SPAIN – Abortion is prohibited in Rioja

Rioja is a province and autonomous community in northern Spain. A report in a feminist magazine called Pikara, published on 17 February 2021, reported that all the gynaecology staff in Rioja have signed a conscientious objection statement in order not to have to do voluntary abortions. Women from Rioja are therefore referred to other provinces, which can delay their abortions by as much as two weeks, despite the fact that the upper time limit for a legal abortion on request is 14 weeks and a three-day reflection period is also required.

This article focuses on the personal experiences of women who have tried to get an abortion in Rioja. After it was published, many feminist activists in the province expressed concern because they didn’t realise this situation existed. Other voices have been raised from other regions of Spain as well. This is very important for us at Women’s Link Worldwide, as we have been denouncing these situations for years and they are finally starting to get space in the media via personal testimonies, and not only based on the official statistics we have shared. The following are excerpts from the much longer Pikara article.

When Maria realised she was pregnant, she made an appointment with her family doctor for an abortion. She was a single mother with a one-year-old son and couldn’t consider having another child at the time. The doctor was about to say “congratulations” when Maria burst into tears. “She treated me very well and started the process for me, but she was the only doctor who did treat me well.” Her doctor did not have the papers she needed for Maria to get an appointment at the local hospital, where she would be counselled and formally request an abortion. After the papers were finally sent in, however, the hospital did not contact Maria to make an appointment for ten days. So she went in person to ask what the problem was, and was told that the hospital, and no other hospital in Rioja, public or private, would help with abortion because of conscientious objection.

So Maria had to go looking for another hospital to counsel her. However, the staff at the one she found was on holiday for a week. By the time she saw someone, it was on a Wednesday, she was eight weeks pregnant. She was told she had to wait to collect the papers until the following Monday, though that was longer than the required three days for reflection. She began to feel overwhelmed because yet another week was going to go by. When she returned for the consultation and confirmed she wanted an abortion, she was given three options, all of which involved travel to another city – Zaragoza, Pamplona or Bilbao. She chose Bilbao because it was closest and she had a friend there. By the time she was able to get an appointment however, she was already 11.5 weeks pregnant. That was too late for medical abortion pills so she had a surgical abortion, and was given only a sedative.

Another woman, a mother of two children, was given a very hard time by the doctor who she saw to get permission for the abortion. She said: “In my case I already had two children. I know what a fetus can turn into later. It was very unpleasant. They even told me that they recommended I have my tubes tied, that I was irresponsible. I had to do a lot of paperwork and it took two weeks for me to make an appointment at a clinic in Pamplona. Then you get there and you find an anti-abortion demonstration at the door, telling you to put it up for adoption. I had to ask for the day off to go there, paying for the trip out of my pocket, have the intervention at five in the afternoon and by seven return home… When I had my third child, I was fired from my job while breastfeeding, despite having been at the company for five years. It’s easy to say don’t abort, of course, but then look what happens.”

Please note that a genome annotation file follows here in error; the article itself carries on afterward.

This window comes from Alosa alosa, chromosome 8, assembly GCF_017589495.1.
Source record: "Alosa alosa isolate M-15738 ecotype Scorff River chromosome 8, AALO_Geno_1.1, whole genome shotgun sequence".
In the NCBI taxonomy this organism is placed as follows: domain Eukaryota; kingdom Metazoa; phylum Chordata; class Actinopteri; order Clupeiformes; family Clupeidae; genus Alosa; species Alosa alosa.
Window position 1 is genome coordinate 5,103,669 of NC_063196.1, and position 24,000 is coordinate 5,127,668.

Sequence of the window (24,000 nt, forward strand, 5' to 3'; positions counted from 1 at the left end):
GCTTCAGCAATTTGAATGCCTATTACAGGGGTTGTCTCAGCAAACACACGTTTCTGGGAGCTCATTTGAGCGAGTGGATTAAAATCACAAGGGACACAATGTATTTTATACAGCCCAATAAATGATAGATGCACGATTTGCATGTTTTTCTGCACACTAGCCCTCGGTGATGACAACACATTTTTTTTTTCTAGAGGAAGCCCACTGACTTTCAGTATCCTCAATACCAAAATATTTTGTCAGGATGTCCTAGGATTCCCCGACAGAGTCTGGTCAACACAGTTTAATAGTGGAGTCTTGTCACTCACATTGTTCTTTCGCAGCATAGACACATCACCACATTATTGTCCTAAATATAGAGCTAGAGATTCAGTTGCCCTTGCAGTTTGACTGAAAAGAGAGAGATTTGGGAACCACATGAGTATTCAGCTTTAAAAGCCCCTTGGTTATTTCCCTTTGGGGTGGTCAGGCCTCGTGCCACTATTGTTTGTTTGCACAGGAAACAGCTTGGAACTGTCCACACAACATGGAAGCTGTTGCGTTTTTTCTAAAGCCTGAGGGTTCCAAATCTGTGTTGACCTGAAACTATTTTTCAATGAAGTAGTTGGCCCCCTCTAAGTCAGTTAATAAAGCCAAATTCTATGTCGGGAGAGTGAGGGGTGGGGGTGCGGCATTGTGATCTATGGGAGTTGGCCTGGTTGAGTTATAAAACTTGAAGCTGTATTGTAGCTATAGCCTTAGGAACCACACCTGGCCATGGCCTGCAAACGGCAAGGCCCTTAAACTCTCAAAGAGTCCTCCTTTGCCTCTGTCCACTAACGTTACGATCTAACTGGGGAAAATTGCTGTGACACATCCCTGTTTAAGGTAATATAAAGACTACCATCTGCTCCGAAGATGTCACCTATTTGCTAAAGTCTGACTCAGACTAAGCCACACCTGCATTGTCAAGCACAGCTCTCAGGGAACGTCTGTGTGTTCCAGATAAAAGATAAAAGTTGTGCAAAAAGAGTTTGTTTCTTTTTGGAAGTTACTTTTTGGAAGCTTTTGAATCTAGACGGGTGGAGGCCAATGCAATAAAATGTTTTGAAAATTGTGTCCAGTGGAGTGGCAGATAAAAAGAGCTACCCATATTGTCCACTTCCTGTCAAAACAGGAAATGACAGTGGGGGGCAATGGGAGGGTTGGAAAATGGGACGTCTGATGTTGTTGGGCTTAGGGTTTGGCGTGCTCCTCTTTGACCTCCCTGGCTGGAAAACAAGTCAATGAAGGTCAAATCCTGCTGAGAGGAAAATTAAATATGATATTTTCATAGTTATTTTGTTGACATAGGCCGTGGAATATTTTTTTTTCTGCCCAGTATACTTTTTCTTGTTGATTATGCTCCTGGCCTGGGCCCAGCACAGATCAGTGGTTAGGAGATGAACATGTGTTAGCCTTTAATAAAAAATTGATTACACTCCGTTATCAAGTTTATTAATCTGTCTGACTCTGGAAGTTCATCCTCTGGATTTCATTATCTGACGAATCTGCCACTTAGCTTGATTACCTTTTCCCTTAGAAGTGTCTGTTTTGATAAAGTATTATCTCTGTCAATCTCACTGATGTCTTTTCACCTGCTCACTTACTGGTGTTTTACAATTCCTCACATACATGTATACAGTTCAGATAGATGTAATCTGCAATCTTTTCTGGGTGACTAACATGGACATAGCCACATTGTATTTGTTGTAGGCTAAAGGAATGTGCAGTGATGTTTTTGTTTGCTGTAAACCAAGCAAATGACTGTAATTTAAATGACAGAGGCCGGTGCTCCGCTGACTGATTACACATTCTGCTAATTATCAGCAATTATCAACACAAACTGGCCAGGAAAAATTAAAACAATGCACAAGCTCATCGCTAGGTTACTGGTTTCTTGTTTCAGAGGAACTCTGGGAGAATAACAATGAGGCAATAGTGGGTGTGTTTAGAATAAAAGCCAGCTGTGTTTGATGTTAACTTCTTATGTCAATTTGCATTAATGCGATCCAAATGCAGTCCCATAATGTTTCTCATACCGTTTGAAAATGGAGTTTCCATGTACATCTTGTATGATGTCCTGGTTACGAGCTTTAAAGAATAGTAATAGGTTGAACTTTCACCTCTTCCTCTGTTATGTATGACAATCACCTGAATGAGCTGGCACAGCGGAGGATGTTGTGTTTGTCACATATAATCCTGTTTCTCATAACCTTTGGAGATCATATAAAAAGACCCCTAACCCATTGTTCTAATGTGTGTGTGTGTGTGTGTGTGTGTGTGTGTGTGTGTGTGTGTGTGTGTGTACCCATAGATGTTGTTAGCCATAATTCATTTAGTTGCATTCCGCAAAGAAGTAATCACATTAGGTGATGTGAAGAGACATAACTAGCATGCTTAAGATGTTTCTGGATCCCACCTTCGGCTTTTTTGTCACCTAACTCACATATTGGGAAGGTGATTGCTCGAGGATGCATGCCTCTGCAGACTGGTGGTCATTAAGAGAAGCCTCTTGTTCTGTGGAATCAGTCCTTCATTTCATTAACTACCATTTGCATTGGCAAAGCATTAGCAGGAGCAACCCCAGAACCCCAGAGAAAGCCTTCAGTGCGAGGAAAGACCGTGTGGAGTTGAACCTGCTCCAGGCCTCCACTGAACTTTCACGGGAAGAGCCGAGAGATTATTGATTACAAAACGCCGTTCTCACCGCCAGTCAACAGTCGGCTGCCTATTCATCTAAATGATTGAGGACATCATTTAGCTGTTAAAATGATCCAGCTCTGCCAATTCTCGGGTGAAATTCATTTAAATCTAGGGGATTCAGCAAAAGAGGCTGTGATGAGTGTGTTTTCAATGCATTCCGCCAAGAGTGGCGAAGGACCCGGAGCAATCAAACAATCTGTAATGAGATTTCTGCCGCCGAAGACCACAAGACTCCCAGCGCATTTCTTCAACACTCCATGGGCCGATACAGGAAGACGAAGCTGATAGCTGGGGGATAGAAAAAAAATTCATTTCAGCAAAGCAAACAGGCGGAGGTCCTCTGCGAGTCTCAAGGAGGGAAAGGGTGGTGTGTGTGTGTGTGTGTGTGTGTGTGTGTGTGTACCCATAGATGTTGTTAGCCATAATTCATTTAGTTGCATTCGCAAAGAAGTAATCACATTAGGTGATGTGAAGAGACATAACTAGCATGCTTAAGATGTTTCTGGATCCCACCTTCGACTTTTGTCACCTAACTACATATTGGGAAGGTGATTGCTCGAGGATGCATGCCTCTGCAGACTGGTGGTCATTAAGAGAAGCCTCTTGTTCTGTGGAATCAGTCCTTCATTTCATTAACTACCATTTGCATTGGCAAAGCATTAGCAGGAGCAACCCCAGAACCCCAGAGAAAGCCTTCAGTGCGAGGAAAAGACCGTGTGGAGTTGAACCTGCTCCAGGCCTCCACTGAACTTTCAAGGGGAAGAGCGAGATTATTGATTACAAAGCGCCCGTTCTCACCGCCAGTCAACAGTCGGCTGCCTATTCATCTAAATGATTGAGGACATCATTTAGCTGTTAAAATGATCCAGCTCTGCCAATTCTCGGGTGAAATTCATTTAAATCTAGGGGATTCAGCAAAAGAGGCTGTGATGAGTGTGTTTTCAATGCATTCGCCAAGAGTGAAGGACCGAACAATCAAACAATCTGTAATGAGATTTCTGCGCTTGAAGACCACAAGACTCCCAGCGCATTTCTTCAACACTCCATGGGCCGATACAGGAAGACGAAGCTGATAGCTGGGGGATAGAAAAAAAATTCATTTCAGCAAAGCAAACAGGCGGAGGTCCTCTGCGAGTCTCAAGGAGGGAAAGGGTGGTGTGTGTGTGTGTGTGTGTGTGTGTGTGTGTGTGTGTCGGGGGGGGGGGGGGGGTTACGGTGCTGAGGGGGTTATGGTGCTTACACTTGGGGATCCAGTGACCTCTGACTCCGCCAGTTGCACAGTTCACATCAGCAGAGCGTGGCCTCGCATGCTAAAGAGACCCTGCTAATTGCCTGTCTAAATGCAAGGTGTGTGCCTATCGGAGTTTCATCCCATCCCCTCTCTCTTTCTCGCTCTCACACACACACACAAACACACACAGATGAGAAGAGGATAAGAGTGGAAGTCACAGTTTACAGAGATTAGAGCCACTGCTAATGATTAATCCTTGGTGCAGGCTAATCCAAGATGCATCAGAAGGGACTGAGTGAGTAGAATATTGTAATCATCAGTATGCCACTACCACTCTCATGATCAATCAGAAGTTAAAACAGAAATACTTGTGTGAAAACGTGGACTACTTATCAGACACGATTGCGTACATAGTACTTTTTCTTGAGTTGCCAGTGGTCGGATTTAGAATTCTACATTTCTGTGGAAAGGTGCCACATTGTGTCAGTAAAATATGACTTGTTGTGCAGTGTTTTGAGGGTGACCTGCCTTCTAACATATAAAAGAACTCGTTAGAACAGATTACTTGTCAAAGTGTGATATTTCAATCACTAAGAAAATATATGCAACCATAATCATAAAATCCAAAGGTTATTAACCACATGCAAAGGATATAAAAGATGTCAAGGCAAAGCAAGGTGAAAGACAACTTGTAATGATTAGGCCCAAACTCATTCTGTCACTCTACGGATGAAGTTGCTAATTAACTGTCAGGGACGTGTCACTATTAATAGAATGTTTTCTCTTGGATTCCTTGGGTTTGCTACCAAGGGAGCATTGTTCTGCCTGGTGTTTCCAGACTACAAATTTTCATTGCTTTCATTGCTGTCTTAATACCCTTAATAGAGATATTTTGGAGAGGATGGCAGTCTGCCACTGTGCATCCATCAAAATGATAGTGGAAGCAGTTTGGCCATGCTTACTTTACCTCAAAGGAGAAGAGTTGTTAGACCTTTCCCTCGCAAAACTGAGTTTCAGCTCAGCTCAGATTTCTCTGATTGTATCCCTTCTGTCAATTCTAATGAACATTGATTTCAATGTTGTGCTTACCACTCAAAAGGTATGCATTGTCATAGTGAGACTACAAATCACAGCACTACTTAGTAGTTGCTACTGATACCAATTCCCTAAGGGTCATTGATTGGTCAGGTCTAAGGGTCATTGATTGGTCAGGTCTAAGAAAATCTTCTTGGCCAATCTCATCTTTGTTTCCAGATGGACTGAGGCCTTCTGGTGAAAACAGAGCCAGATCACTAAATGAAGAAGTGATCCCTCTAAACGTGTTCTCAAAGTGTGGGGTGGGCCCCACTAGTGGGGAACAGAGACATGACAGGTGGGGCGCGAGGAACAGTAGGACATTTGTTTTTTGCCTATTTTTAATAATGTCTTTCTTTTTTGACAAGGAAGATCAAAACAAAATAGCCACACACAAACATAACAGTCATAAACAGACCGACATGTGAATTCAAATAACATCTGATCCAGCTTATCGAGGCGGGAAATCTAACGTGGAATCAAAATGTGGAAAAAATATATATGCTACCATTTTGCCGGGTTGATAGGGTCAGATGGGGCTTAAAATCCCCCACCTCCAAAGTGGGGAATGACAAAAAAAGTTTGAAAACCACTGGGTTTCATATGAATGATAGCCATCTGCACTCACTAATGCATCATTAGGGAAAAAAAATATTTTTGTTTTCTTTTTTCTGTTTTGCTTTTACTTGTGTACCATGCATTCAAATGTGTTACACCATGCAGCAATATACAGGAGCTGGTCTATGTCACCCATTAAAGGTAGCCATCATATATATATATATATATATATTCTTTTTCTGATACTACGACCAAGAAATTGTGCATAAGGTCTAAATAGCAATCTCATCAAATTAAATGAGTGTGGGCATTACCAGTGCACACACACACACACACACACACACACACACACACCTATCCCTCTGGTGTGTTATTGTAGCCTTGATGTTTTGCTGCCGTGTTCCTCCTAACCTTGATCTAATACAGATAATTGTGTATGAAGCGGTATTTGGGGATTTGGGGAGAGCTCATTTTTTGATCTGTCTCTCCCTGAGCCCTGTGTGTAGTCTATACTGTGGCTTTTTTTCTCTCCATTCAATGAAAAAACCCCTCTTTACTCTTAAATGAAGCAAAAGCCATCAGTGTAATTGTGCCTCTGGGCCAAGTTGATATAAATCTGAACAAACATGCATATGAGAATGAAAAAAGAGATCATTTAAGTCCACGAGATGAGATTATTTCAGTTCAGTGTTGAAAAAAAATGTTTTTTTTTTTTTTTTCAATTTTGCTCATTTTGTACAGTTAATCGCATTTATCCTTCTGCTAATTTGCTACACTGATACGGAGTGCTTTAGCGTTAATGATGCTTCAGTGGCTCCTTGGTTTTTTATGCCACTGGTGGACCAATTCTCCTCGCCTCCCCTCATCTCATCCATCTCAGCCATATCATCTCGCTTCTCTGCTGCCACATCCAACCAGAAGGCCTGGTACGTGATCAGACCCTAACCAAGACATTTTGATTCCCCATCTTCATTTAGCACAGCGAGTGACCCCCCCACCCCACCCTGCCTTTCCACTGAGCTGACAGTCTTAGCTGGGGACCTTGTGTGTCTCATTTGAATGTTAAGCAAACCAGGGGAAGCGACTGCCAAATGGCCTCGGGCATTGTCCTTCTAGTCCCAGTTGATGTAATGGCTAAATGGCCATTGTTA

Another woman described how she experienced contraceptive failure and was told by the local hospital that abortion was illegal. As a public defender herself, she knew that was wrong, but rather than argue she decided to go to a private hospital in Logroño, the capital of Rioja, where they explained that they did not perform abortions either and that she should try a gynaecology clinic in the city. In the end she found a private clinic in Vitoria, a city near Bilbao, and paid 300 Euros plus the bus trip. The boyfriend had freaked out and disappeared, so she was relieved she hadn’t had the baby. She said she didn’t dare to tell her family as she felt ashamed. “Before my abortion, I had no idea that this sort of thing was happening because no one talks about it,” she said.

One of the places that women in Rioja are seen locally is the hospital emergency room – if they are miscarrying, that is. “Officially, there is no one who performs abortions in Rioja, but sometimes women with ‘an abortion in progress’ arrive at the emergency room, and then they do care for you, of course, because it has already happened. Women come in bleeding because someone has given them the abortion pills, this happens a lot.”

There are also private clinics making money out of this situation. In 2019 the Socialist Party won the election in Rioja, and formed a government with United We Can. Although the pandemic has delayed action, a commitment has been made to ensure that a sufficient number of gynaecologists will provide abortions. A new equality bill is also on the table and ideas are being discussed for a law that will ensure abortion is provided in Rioja in the public health system. Let’s hope so.

BACKGROUND: by Laura Martínez Valero, Women’s Link Worldwide, E-mail: 11 March 2021.
REPORT: Prohibido abortar en La Rioja, by Teresa Villaverde, Pikara, 17 February 2021 (en español). VISUAL: Pikara logo.